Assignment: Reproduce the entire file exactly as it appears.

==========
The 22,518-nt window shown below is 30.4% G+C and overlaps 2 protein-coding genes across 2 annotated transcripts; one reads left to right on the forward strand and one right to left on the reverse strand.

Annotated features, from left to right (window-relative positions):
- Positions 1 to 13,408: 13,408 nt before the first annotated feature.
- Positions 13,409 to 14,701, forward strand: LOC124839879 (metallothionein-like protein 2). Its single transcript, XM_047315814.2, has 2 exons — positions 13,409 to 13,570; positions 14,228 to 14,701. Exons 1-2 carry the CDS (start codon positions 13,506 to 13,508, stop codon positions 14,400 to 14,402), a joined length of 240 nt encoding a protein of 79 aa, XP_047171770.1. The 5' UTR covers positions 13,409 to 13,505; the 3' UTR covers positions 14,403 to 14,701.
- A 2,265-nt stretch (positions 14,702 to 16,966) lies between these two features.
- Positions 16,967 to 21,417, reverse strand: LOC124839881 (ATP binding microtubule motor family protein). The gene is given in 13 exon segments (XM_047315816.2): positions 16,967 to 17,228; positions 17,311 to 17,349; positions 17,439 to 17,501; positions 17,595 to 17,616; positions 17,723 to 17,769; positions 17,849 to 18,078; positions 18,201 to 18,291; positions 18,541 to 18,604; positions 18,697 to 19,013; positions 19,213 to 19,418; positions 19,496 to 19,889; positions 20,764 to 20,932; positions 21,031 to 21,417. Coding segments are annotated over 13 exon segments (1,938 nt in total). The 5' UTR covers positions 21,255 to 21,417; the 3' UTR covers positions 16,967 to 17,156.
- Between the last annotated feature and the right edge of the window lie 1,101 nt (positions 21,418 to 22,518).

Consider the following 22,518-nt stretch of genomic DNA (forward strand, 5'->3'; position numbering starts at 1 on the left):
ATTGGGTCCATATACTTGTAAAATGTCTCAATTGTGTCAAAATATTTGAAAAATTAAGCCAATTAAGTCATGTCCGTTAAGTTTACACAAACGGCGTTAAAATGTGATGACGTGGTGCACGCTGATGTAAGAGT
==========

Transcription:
The 22,518-nt window shown below is 30.4% G+C and overlaps 2 protein-coding genes across 2 annotated transcripts; one reads left to right on the forward strand and one right to left on the reverse strand.

Annotated features, from left to right (window-relative positions):
- Positions 1 to 13,408: 13,408 nt before the first annotated feature.
- Positions 13,409 to 14,701, forward strand: LOC124839879 (metallothionein-like protein 2). Its single transcript, XM_047315814.2, has 2 exons — positions 13,409 to 13,570; positions 14,228 to 14,701. Exons 1-2 carry the CDS (start codon positions 13,506 to 13,508, stop codon positions 14,400 to 14,402), a joined length of 240 nt encoding a protein of 79 aa, XP_047171770.1. The 5' UTR covers positions 13,409 to 13,505; the 3' UTR covers positions 14,403 to 14,701.
- A 2,265-nt stretch (positions 14,702 to 16,966) lies between these two features.
- Positions 16,967 to 21,417, reverse strand: LOC124839881 (ATP binding microtubule motor family protein). The gene is given in 13 exon segments (XM_047315816.2): positions 16,967 to 17,228; positions 17,311 to 17,349; positions 17,439 to 17,501; positions 17,595 to 17,616; positions 17,723 to 17,769; positions 17,849 to 18,078; positions 18,201 to 18,291; positions 18,541 to 18,604; positions 18,697 to 19,013; positions 19,213 to 19,418; positions 19,496 to 19,889; positions 20,764 to 20,932; positions 21,031 to 21,417. Coding segments are annotated over 13 exon segments (1,938 nt in total). The 5' UTR covers positions 21,255 to 21,417; the 3' UTR covers positions 16,967 to 17,156.
- Between the last annotated feature and the right edge of the window lie 1,101 nt (positions 21,418 to 22,518).

Consider the following 22,518-nt stretch of genomic DNA (forward strand, 5'->3'; position numbering starts at 1 on the left):
ATTGGGTCCATATACTTGTAAAATGTCTCAATTGTGTCAAAATATTTGAAAAATTAAGCCAATTAAGTCATGTCCGTTAAGTTTACACAAACGGCGTTAAAATGTGATGACGTGGTGCACGCTGATGTAAGAGT